From The Nation
Christine Pelosi, who knows a thing or two about politics, had a sound take on Kamala Harris's decision to suspend her bid for the 2020 Democratic presidential nomination.
"We can't tell the story about Kamala Harris 2020 without speaking of sexism, misogynoir, and big money in politics," tweeted Pelosi, a longtime Democratic National Committee member, former executive director of the California Democratic Party, and member of a family that has been active at the top tier of Democratic politics since FDR's day. "Kamala has the integrity to see that she could overcome one or two but not all three. Whichever candidate you choose as Democrat for president, fight to dismantle all three."
In her announcement Tuesday, Harris emphasized the "big money" issue:
"My campaign for president simply doesn't have the financial resources we need to continue.
"I'm not a billionaire. I can't fund my own campaign. And as the campaign has gone on, it's become harder and harder to raise the money we need to compete.
"In good faith, I can't tell you, my supporters and volunteers, that I have a path forward if I don't believe I do.
"So, to you my supporters, it is with deep regret -- but also with deep gratitude -- that I am suspending my campaign today."
Harris also pointed out that "our campaign uniquely spoke to the experiences of Black women and people of color -- and their importance to the success and future of this party. Our campaign demanded no one should be taken for granted by any political party."
Democrats would do well to pause and reflect on that message and her conclusion that: "We will keep up that fight because no one should be made to fight alone." The party now faces the prospect that its next debate could feature only white contenders; so far just Joe Biden, Elizabeth Warren, Tom Steyer, Bernie Sanders, Amy Klobuchar, and Pete Buttigieg have qualified. New Jersey Senator Cory Booker, a candidate who has yet to qualify for the debate, says, "We're spiraling towards a debate stage that could have six people with no diversity whatsoever."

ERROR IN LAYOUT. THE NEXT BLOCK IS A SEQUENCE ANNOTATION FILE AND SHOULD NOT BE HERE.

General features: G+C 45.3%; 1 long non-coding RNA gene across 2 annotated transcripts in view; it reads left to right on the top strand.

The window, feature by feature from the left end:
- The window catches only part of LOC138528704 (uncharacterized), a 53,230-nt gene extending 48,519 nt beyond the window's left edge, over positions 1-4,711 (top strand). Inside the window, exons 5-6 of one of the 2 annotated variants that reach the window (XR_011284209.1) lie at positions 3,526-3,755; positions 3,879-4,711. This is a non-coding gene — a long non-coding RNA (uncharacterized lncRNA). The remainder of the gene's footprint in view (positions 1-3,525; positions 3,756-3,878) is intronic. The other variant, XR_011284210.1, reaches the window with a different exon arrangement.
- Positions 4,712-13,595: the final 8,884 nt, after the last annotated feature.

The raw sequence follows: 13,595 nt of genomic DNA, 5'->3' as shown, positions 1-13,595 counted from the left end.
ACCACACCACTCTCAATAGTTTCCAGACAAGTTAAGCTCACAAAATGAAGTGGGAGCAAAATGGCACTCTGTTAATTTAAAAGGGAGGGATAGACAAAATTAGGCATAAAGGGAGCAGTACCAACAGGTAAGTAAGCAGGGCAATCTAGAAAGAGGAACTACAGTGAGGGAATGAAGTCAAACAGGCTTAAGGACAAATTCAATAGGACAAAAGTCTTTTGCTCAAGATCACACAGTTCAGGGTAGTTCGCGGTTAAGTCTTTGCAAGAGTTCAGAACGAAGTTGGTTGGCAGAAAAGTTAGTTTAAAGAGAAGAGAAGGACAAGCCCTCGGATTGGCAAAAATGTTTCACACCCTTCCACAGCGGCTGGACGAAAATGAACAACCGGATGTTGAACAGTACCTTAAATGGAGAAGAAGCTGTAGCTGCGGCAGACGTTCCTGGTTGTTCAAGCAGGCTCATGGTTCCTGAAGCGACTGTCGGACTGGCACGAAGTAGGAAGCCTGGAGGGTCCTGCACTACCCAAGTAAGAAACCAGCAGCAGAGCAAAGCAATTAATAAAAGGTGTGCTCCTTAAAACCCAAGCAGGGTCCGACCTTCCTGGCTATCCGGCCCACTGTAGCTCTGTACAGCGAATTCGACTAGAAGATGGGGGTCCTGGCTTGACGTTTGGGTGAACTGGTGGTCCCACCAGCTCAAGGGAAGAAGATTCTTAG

Progressive commentator Sally Kohn was blunt about the way a historically diverse field is narrowing as the caucuses and primaries approach.
"Obviously I'm no centrist but it's downright effed up that smart, compelling, very experienced, centrist Democratic candidates of color are floundering while a smart but wildly inexperienced, centrist white mayor of teeny tiny city is surging," she declared. "Bad look, Democrats."
Even those who have acknowledged differences with Harris on issues and campaign strategies were frustrated by the abrupt exit from a still-crowded field by a senator who represents the largest state in the nation; who, in 2017, became the second African American woman and first South Asian American to serve as a member of the chamber; and who has distinguished herself on Capitol Hill and on the campaign trail as a strikingly effective advocate.
"Kamala Harris was never my first choice," tweeted software engineer and 2020 Massachusetts congressional candidate Brianna Wu, "but MY GOD was she a better choice than: Michael Bennett, Joe Biden, Michael Bloomberg, Pete Buttigieg, John Delaney, Tulsi Gabbard, Deval Patrick, Tom Steyer, and Marianne Williamson."
Novelist and Nation columnist Laila Lalami said, "Kamala Harris wasn't my candidate, but I'm disappointed that she had to drop out while Bloomberg buys his way into the race and Buttigieg evades the scrutiny she's received on policing."